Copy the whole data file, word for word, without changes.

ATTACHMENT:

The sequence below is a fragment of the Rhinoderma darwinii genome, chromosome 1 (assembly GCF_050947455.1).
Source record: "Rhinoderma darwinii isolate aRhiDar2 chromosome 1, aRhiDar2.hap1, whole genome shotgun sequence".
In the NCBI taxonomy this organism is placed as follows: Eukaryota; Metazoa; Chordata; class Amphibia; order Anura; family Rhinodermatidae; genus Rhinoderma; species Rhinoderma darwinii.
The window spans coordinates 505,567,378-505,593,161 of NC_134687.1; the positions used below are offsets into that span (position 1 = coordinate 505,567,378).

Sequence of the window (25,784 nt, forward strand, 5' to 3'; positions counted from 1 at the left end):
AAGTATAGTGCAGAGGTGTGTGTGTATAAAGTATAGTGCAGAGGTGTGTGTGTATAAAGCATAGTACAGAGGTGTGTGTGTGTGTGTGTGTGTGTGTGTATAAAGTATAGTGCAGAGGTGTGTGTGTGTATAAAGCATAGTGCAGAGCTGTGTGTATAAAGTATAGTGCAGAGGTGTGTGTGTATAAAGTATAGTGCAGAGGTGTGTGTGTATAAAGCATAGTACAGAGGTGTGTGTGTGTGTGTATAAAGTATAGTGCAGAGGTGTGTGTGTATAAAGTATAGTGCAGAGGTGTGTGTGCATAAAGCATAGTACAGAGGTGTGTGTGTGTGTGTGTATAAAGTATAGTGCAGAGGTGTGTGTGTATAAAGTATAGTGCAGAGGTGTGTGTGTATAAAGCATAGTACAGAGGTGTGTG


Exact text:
The sequence below is a fragment of the Rhinoderma darwinii genome, chromosome 1 (assembly GCF_050947455.1).
Source record: "Rhinoderma darwinii isolate aRhiDar2 chromosome 1, aRhiDar2.hap1, whole genome shotgun sequence".
In the NCBI taxonomy this organism is placed as follows: Eukaryota; Metazoa; Chordata; class Amphibia; order Anura; family Rhinodermatidae; genus Rhinoderma; species Rhinoderma darwinii.
The window spans coordinates 505,567,378-505,593,161 of NC_134687.1; the positions used below are offsets into that span (position 1 = coordinate 505,567,378).

Sequence of the window (25,784 nt, forward strand, 5' to 3'; positions counted from 1 at the left end):
AAGTATAGTGCAGAGGTGTGTGTGTATAAAGTATAGTGCAGAGGTGTGTGTGTATAAAGCATAGTACAGAGGTGTGTGTGTGTGTGTGTGTGTGTGTGTATAAAGTATAGTGCAGAGGTGTGTGTGTGTATAAAGCATAGTGCAGAGCTGTGTGTATAAAGTATAGTGCAGAGGTGTGTGTGTATAAAGTATAGTGCAGAGGTGTGTGTGTATAAAGCATAGTACAGAGGTGTGTGTGTGTGTGTATAAAGTATAGTGCAGAGGTGTGTGTGTATAAAGTATAGTGCAGAGGTGTGTGTGCATAAAGCATAGTACAGAGGTGTGTGTGTGTGTGTGTATAAAGTATAGTGCAGAGGTGTGTGTGTATAAAGTATAGTGCAGAGGTGTGTGTGTATAAAGCATAGTACAGAGGTGTGTG